NUS Biomedical Engineering Team Pioneers World’s First Real Time in-Vivo Molecular Diagnostic System That Diagnoses Even Pre-Cancerous Tissues During Endoscopy
In-Vivo Molecular Diagnostic System developed by NUS team makes objective, real time cancer diagnosis during endoscopic examination a reality
Article ID: 613601
Released: 10-Feb-2014 10:00 PM EST
Source Newsroom: National University of Singapore
Newswise — Singapore, 11 February 2014 – A National University of Singapore (NUS) team led by Associate Professor Huang Zhiwei, Department of Biomedical Engineering, has developed an In-Vivo Molecular Diagnostic System that could change the way cancer diagnosis is made.
Their diagnostic system is the only one in the world, so far, clinically proven to be used in human patients for diagnosing even pre-cancerous tissue in gastrointestinal tract during endoscopic examination in real time. Unlike conventional endoscopic techniques that relies on doctors’ eyeball interpretation of the images followed by pathologists’ analysis of the biopsy specimen several days later, their diagnostic system utilises computer analysis of biomolecular information and therefore can provide objective diagnosis of cancer in real time. It is a paradigm shift in how a complex process of cancer diagnosis can be made simply, objectively, and rapidly.
The In-Vivo Molecular Diagnostic System, based on Confocal Raman spectroscopy, includes a proprietary confocal fibre-optic probe and customised online software control system designed by the NUS team. The fibre-optic probe enables the collection of biomolecular fingerprint of tissues in less than one second -- while the online software enables the biomolecular information collected to be extracted and analysed with diagnostic result that is presented in real time during endoscopic examination.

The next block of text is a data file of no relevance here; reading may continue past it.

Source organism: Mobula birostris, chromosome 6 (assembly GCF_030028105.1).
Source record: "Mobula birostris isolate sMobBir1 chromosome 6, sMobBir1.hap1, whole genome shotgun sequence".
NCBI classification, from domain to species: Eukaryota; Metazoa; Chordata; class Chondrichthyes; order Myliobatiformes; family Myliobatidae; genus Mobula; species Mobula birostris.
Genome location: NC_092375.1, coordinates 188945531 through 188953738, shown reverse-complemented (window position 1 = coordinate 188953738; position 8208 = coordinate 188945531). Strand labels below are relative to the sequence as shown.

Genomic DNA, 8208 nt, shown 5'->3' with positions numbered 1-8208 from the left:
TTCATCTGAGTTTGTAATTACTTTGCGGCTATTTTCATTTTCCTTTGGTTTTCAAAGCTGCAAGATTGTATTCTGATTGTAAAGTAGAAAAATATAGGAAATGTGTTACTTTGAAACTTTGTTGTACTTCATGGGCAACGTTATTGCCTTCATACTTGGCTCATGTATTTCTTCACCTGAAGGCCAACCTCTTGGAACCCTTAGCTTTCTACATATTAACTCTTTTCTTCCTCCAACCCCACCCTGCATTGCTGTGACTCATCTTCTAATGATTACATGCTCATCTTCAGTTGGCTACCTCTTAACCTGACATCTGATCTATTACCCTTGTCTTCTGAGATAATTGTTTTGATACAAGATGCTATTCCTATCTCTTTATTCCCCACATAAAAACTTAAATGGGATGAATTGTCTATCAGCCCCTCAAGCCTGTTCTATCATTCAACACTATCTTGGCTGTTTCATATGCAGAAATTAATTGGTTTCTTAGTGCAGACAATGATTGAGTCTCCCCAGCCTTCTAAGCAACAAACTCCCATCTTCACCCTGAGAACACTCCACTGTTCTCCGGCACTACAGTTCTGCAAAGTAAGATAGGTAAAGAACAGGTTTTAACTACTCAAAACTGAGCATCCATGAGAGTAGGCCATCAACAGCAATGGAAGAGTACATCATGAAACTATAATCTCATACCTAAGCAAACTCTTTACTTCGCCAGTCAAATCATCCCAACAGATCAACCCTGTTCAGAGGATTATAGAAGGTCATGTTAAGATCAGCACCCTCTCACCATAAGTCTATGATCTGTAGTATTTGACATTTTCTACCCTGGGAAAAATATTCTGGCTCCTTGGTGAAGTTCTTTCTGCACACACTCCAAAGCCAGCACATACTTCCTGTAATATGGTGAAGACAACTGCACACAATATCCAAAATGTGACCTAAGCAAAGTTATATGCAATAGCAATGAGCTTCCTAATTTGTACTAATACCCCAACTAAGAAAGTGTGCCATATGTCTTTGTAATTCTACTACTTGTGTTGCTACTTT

The In-Vivo Molecular Diagnostic system has been used in more than 500 patients in Singapore across diverse cancer types like stomach, oesophagus, colon, rectum, head and neck, and cervix. The researchers have also published more than 40 peer-reviewed publications -- their most recent publication being “Fiberoptic Confocal Raman Spectroscopy for Real Time In-Vivo Diagnosis of Dysplasia in Barret’s Esophagus” (January 2014) in Gastroenterology, the most prominent publication in the field of gastroenterology. They have also filed two U.S. and two U.K. patents for their invention.
“We are delighted to not only overcome the technical challenges of weak Raman signal, high fiber background noise, and lack of depth perception by using our specially designed probe, but also to enable real time diagnostic results to be displayed during endoscopy with our customised software,” said Assoc Prof Huang.
For the clinical testing, the NUS Engineering team has been collaborating with researchers from the NUS Yong Loo Lin School of Medicine led by the School’s Dean, Associate Professor Yeoh Khay Guan; Professor Ho Khek Yu, Head, Department of Medicine; and Associate Professor Teh Ming, Head, Department of Pathology.